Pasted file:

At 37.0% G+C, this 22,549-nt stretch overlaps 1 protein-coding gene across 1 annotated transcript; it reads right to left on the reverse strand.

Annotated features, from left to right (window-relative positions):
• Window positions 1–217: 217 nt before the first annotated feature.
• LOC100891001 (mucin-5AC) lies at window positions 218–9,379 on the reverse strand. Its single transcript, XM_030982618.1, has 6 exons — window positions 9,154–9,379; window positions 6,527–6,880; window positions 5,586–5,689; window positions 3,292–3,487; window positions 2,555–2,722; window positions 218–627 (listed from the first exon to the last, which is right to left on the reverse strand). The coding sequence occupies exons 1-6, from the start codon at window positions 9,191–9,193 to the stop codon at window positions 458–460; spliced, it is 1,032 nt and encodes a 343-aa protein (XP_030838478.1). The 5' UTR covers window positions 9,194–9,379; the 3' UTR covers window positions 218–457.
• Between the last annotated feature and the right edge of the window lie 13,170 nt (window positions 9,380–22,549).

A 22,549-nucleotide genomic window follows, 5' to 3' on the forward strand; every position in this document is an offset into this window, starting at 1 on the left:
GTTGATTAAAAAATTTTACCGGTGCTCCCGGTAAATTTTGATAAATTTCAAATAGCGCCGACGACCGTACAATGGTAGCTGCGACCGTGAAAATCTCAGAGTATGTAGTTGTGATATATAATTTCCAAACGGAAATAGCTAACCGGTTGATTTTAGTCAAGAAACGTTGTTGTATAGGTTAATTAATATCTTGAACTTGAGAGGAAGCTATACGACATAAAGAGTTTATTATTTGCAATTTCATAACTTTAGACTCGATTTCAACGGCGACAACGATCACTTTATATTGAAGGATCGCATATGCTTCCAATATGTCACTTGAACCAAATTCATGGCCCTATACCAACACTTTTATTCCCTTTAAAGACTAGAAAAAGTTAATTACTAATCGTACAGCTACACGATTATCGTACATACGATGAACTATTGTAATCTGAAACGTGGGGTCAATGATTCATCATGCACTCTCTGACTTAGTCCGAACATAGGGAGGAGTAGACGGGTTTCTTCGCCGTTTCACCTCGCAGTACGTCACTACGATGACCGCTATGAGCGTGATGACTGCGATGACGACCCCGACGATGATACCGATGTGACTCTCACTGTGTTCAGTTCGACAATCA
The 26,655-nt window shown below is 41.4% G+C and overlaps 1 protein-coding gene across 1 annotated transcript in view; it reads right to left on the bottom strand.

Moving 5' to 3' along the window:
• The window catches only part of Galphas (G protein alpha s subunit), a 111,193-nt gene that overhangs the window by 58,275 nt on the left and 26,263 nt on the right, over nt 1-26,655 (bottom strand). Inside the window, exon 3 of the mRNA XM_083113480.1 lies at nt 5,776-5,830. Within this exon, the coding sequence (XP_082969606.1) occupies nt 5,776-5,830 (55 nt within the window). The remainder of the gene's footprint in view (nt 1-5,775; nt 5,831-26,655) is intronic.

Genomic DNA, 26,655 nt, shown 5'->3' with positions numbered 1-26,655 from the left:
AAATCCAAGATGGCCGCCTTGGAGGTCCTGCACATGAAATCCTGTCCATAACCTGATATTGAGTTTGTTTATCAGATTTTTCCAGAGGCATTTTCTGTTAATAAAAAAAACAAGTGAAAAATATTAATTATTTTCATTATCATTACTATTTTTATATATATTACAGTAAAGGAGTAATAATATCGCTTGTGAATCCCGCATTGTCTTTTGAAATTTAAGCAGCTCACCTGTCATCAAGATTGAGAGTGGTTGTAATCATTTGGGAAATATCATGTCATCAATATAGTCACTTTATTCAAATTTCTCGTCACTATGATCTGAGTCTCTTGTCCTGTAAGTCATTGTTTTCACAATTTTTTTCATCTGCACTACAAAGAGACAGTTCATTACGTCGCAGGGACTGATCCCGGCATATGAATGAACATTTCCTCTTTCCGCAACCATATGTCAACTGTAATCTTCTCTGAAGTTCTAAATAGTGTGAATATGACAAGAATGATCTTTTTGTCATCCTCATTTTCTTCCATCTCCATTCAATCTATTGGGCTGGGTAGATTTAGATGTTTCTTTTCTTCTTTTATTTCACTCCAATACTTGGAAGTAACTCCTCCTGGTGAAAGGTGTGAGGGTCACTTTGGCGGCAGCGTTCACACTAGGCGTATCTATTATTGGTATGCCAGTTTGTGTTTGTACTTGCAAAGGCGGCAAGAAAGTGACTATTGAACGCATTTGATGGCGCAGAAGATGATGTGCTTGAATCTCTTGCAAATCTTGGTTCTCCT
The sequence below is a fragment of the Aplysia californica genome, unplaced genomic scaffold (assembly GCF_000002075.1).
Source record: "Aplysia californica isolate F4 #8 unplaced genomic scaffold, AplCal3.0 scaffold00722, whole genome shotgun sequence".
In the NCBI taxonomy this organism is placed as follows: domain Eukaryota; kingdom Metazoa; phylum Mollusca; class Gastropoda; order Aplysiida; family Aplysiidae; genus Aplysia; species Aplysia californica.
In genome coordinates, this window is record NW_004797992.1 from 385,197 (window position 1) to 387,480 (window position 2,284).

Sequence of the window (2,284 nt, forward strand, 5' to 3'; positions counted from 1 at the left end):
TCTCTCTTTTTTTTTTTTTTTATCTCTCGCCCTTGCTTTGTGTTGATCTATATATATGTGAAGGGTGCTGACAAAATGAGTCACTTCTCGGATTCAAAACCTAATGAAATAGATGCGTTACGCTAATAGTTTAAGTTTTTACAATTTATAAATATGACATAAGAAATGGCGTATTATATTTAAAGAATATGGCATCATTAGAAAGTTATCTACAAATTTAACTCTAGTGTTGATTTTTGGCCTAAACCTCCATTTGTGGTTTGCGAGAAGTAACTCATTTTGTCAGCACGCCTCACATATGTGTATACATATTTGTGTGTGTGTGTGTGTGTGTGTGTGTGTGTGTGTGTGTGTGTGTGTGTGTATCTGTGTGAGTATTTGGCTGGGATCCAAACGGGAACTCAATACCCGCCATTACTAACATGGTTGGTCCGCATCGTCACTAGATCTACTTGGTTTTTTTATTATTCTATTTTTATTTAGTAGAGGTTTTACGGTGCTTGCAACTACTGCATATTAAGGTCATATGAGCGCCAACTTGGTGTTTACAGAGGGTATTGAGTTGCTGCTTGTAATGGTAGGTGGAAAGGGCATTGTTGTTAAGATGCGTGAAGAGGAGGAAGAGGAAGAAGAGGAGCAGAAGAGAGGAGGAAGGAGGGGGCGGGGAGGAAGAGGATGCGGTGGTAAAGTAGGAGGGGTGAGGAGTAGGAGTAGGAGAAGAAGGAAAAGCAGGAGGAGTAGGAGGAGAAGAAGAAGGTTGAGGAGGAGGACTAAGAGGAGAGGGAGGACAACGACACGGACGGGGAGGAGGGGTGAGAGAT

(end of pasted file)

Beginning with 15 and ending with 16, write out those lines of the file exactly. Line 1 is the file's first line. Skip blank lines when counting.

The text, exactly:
In the NCBI taxonomy this organism is placed as follows: domain Eukaryota; kingdom Metazoa; phylum Mollusca; class Gastropoda; order Aplysiida; family Aplysiidae; genus Aplysia; species Aplysia californica.
In genome coordinates, this window is record NW_004797992.1 from 385,197 (window position 1) to 387,480 (window position 2,284).